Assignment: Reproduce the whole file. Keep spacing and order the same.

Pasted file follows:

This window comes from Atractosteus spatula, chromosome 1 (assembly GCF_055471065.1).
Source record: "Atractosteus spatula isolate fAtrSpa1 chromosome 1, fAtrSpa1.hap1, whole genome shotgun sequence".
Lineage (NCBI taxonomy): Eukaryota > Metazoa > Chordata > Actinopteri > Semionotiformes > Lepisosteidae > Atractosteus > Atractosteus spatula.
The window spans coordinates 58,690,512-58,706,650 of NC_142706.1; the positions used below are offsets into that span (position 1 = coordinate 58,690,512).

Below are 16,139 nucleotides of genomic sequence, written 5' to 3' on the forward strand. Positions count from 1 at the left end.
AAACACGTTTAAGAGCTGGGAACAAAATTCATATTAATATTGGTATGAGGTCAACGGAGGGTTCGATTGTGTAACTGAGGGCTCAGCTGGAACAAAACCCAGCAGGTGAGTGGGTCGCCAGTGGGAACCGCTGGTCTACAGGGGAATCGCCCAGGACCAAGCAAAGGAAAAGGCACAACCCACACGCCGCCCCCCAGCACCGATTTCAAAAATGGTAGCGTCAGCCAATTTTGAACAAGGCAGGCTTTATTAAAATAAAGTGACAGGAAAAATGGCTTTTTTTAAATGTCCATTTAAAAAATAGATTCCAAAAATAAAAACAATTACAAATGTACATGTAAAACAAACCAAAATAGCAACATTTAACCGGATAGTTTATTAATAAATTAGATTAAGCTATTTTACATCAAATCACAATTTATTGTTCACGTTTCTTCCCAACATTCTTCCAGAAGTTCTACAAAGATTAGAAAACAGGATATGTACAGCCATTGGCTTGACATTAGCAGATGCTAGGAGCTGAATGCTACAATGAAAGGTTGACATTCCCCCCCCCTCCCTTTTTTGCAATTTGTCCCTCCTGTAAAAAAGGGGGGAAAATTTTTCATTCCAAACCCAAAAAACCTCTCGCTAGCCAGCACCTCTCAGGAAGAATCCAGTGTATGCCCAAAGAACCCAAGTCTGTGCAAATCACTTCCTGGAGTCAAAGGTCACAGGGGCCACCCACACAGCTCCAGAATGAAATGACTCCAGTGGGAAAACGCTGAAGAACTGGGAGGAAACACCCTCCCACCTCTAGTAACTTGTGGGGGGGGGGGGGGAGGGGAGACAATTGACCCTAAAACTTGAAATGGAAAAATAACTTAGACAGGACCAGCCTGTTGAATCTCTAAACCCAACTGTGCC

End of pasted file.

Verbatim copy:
This window comes from Atractosteus spatula, chromosome 1 (assembly GCF_055471065.1).
Source record: "Atractosteus spatula isolate fAtrSpa1 chromosome 1, fAtrSpa1.hap1, whole genome shotgun sequence".
Lineage (NCBI taxonomy): Eukaryota > Metazoa > Chordata > Actinopteri > Semionotiformes > Lepisosteidae > Atractosteus > Atractosteus spatula.
The window spans coordinates 58,690,512-58,706,650 of NC_142706.1; the positions used below are offsets into that span (position 1 = coordinate 58,690,512).

Below are 16,139 nucleotides of genomic sequence, written 5' to 3' on the forward strand. Positions count from 1 at the left end.
AAACACGTTTAAGAGCTGGGAACAAAATTCATATTAATATTGGTATGAGGTCAACGGAGGGTTCGATTGTGTAACTGAGGGCTCAGCTGGAACAAAACCCAGCAGGTGAGTGGGTCGCCAGTGGGAACCGCTGGTCTACAGGGGAATCGCCCAGGACCAAGCAAAGGAAAAGGCACAACCCACACGCCGCCCCCCAGCACCGATTTCAAAAATGGTAGCGTCAGCCAATTTTGAACAAGGCAGGCTTTATTAAAATAAAGTGACAGGAAAAATGGCTTTTTTTAAATGTCCATTTAAAAAATAGATTCCAAAAATAAAAACAATTACAAATGTACATGTAAAACAAACCAAAATAGCAACATTTAACCGGATAGTTTATTAATAAATTAGATTAAGCTATTTTACATCAAATCACAATTTATTGTTCACGTTTCTTCCCAACATTCTTCCAGAAGTTCTACAAAGATTAGAAAACAGGATATGTACAGCCATTGGCTTGACATTAGCAGATGCTAGGAGCTGAATGCTACAATGAAAGGTTGACATTCCCCCCCCCTCCCTTTTTTGCAATTTGTCCCTCCTGTAAAAAAGGGGGGAAAATTTTTCATTCCAAACCCAAAAAACCTCTCGCTAGCCAGCACCTCTCAGGAAGAATCCAGTGTATGCCCAAAGAACCCAAGTCTGTGCAAATCACTTCCTGGAGTCAAAGGTCACAGGGGCCACCCACACAGCTCCAGAATGAAATGACTCCAGTGGGAAAACGCTGAAGAACTGGGAGGAAACACCCTCCCACCTCTAGTAACTTGTGGGGGGGGGGGGGGAGGGGAGACAATTGACCCTAAAACTTGAAATGGAAAAATAACTTAGACAGGACCAGCCTGTTGAATCTCTAAACCCAACTGTGCC